PORTLAND — The School Board began updating its policies Jan. 20 by holding first readings of proposed new rules on service animals and tobacco use in schools.
The policies are scheduled to be voted on at the Feb. 3 meeting.
The policy prohibiting tobacco use now includes electronic cigarettes and electronic hookahs, School Board Chairwoman Sarah Thompson said, to reflect types of smoking that she said “you see society turning to.”
She said there was not a sense of growing use of either of these products in schools, but the board is “updating policies to reflect current times,” and to make sure all forms of tobacco use by students and faculty are banned in the schools.
Thompson said tobacco use first came to the board’s attention eight months ago, when Deering High School students and the Health Center Leadership of Portland gave a presentation to the board, with suggested policy changes and consequences for violations.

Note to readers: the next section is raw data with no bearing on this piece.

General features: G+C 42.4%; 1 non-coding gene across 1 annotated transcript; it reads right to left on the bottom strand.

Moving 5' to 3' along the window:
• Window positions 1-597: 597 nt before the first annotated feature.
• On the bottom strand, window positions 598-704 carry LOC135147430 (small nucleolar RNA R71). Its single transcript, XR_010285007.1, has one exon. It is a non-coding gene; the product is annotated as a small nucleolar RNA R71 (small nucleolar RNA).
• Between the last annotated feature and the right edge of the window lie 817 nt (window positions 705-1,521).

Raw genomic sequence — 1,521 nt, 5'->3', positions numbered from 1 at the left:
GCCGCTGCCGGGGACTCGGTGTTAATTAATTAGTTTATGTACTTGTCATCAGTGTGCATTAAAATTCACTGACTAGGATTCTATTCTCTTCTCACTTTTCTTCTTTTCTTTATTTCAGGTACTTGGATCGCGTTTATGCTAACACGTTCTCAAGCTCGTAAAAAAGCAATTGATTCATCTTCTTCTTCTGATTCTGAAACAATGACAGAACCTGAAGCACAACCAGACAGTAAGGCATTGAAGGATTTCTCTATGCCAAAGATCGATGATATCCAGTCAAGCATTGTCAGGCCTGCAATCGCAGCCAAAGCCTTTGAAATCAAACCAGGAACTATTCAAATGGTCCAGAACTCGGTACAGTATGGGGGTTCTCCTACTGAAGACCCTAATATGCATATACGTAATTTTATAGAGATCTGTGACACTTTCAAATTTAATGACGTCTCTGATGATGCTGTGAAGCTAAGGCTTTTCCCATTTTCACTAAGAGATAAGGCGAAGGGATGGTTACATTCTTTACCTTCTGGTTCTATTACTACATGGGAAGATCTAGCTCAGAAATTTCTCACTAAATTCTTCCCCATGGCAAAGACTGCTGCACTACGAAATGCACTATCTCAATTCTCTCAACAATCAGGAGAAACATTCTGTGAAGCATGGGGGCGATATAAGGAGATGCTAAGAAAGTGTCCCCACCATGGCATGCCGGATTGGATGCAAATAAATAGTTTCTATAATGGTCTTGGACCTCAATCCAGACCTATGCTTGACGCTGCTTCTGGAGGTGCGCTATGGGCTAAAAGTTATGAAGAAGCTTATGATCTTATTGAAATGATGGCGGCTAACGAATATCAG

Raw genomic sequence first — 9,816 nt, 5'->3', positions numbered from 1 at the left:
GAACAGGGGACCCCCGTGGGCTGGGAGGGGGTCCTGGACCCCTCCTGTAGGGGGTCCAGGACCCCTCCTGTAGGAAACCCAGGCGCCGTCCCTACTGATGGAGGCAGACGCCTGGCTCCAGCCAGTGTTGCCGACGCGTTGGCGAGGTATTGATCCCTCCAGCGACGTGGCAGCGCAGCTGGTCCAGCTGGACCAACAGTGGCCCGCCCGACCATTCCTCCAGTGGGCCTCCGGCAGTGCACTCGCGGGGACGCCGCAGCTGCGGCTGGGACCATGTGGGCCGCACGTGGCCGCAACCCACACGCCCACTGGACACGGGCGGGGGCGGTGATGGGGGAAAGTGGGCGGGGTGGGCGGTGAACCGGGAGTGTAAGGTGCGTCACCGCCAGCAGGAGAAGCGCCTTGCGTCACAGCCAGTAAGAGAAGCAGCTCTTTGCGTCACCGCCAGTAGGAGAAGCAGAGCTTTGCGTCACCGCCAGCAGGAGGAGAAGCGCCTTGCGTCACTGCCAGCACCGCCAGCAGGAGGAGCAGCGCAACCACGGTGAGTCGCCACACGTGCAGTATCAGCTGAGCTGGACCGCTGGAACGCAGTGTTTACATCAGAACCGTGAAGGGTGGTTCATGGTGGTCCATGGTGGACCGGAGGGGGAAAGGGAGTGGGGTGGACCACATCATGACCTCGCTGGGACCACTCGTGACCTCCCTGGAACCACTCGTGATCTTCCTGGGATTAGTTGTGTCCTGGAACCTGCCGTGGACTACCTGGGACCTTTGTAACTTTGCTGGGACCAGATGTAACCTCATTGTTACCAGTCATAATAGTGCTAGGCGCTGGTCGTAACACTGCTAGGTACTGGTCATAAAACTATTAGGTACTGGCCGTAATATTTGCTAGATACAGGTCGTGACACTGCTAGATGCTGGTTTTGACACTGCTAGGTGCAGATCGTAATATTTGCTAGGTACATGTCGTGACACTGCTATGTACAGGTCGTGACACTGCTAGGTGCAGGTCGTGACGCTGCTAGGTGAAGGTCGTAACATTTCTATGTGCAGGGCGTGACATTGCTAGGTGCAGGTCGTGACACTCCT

Superintendent of Schools Emmanuel Caulk said the updated policy on tobacco use is the result of a national study that found increasing teen use of electronic cigarettes and hookahs.
At the time of the study, he said, Maine was one of 10 states that did not prohibit the sale to minors of electronic nicotine delivery systems. He said as the delivery system for nicotine changes, it’s important that the board have a policy prohibiting minors from possessing, selling and distributing the products.
Caulk added while he hadn’t seen an uptick in the use of these products in the schools, the national trend is an increase in the use of electronic nicotine delivery systems by teenagers.
“The fact that this number is up among teens from survey data is alarming,” he said. “We want our students to be healthy and make good choices.”
Thompson said there has been no policy on service animals in schools, but the board recognized the need to be prepared because the district serves “such a diverse group of students.”
Sharon Pray, the district’s director of student support services, said under the proposed policy only qualified students with documented disabilities can use a service animal, and the animal must be certified by the state.
Caulk said both policies are “proactive” and “forward thinking.”
“As you look at our community and any community, you can anticipate that requests may come forward, and we want to make sure we have a policy to address that need,” he said.